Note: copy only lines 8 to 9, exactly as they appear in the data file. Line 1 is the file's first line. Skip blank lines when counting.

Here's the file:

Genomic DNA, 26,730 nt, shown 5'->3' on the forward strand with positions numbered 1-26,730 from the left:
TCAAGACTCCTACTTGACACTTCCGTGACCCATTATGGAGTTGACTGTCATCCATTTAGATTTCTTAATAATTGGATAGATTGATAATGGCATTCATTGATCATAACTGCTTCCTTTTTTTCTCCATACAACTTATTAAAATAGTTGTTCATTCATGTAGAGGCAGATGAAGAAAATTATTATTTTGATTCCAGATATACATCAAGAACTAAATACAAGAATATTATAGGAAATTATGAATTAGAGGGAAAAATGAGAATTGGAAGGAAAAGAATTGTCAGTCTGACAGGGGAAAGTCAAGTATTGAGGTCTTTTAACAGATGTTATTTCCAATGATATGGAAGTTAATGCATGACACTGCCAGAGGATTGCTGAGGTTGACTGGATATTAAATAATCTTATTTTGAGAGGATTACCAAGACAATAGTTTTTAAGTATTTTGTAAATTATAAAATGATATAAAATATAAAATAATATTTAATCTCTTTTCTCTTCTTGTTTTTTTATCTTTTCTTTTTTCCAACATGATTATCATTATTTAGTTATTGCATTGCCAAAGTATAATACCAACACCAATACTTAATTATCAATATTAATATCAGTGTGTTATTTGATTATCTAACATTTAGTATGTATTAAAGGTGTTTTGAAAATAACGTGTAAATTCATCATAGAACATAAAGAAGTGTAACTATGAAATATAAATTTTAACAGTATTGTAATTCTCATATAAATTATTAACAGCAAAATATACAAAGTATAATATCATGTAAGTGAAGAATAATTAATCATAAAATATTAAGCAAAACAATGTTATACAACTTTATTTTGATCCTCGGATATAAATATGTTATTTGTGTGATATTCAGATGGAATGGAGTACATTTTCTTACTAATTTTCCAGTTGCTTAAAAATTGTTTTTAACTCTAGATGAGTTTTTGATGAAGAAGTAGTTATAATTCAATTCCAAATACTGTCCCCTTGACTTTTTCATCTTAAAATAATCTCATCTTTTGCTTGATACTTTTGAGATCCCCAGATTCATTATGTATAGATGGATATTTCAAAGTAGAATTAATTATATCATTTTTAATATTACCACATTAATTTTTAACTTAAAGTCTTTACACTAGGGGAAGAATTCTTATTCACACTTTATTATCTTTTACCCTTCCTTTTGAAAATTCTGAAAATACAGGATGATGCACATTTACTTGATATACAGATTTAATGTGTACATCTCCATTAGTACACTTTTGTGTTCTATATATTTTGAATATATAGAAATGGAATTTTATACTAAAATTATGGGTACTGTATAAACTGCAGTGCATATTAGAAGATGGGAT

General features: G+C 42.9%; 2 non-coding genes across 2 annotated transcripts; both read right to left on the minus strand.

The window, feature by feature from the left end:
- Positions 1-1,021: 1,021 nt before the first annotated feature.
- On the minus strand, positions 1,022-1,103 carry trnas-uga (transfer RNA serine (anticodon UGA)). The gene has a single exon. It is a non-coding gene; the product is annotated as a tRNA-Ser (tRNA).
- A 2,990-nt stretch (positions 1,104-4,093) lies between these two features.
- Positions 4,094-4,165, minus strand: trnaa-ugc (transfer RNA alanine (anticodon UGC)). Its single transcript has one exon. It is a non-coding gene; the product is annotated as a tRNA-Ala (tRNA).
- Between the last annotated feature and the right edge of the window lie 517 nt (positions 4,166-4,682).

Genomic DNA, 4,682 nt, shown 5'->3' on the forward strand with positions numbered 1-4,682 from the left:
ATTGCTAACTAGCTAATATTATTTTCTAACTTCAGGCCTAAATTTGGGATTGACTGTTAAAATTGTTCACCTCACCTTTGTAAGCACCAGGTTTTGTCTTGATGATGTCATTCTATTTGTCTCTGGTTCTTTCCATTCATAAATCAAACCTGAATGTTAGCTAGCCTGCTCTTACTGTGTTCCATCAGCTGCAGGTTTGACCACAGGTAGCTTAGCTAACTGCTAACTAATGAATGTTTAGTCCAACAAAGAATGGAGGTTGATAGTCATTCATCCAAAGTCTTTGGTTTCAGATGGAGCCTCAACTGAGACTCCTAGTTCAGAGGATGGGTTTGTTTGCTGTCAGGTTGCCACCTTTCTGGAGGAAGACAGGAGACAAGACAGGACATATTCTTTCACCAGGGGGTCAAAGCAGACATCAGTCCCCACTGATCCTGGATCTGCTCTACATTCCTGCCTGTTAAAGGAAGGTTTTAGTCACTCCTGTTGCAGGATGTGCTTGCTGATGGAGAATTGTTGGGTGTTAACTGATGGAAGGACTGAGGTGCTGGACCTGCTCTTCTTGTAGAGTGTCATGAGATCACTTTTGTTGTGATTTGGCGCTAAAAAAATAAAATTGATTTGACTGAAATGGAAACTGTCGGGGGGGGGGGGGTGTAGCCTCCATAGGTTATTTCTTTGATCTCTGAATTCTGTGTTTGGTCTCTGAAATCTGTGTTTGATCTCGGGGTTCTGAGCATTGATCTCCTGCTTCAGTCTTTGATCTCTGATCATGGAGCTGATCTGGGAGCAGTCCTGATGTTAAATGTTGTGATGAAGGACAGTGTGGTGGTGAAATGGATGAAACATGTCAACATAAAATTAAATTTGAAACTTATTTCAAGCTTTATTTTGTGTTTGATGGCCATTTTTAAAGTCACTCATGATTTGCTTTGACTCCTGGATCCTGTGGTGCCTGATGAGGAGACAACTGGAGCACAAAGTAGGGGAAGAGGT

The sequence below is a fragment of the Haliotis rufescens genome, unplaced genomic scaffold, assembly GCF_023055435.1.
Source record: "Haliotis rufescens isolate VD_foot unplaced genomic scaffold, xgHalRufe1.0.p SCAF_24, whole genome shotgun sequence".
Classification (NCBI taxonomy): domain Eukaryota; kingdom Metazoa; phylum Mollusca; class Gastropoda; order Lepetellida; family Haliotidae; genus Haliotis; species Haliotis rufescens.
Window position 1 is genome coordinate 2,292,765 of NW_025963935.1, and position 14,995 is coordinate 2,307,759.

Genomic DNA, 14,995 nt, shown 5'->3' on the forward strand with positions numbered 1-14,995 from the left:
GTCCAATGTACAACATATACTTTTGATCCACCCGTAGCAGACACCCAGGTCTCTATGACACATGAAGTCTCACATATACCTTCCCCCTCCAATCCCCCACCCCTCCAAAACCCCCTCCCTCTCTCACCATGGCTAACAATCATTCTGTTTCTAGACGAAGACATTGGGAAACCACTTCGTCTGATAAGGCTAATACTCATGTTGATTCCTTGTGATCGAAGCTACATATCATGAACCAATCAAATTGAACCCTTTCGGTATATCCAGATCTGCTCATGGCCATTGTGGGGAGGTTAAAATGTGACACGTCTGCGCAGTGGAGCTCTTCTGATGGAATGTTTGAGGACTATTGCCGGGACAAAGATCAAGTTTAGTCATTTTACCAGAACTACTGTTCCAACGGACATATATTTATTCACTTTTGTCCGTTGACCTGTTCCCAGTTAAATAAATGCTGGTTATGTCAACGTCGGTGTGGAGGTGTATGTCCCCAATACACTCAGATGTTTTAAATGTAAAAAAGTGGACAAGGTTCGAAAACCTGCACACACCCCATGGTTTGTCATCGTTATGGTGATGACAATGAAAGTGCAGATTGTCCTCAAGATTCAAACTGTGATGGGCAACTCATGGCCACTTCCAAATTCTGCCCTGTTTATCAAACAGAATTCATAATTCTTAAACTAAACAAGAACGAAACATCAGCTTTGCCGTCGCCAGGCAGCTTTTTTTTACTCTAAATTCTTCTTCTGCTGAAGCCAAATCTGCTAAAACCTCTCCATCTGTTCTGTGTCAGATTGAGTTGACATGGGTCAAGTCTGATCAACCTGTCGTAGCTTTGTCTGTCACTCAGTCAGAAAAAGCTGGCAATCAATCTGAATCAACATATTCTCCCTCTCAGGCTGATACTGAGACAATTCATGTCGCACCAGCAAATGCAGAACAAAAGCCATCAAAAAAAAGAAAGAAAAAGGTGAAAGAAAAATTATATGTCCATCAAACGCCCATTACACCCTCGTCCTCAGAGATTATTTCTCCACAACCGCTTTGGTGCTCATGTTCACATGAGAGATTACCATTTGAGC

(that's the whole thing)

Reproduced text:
- Positions 4,094-4,165, minus strand: trnaa-ugc (transfer RNA alanine (anticodon UGC)). Its single transcript has one exon. It is a non-coding gene; the product is annotated as a tRNA-Ala (tRNA).
- Between the last annotated feature and the right edge of the window lie 517 nt (positions 4,166-4,682).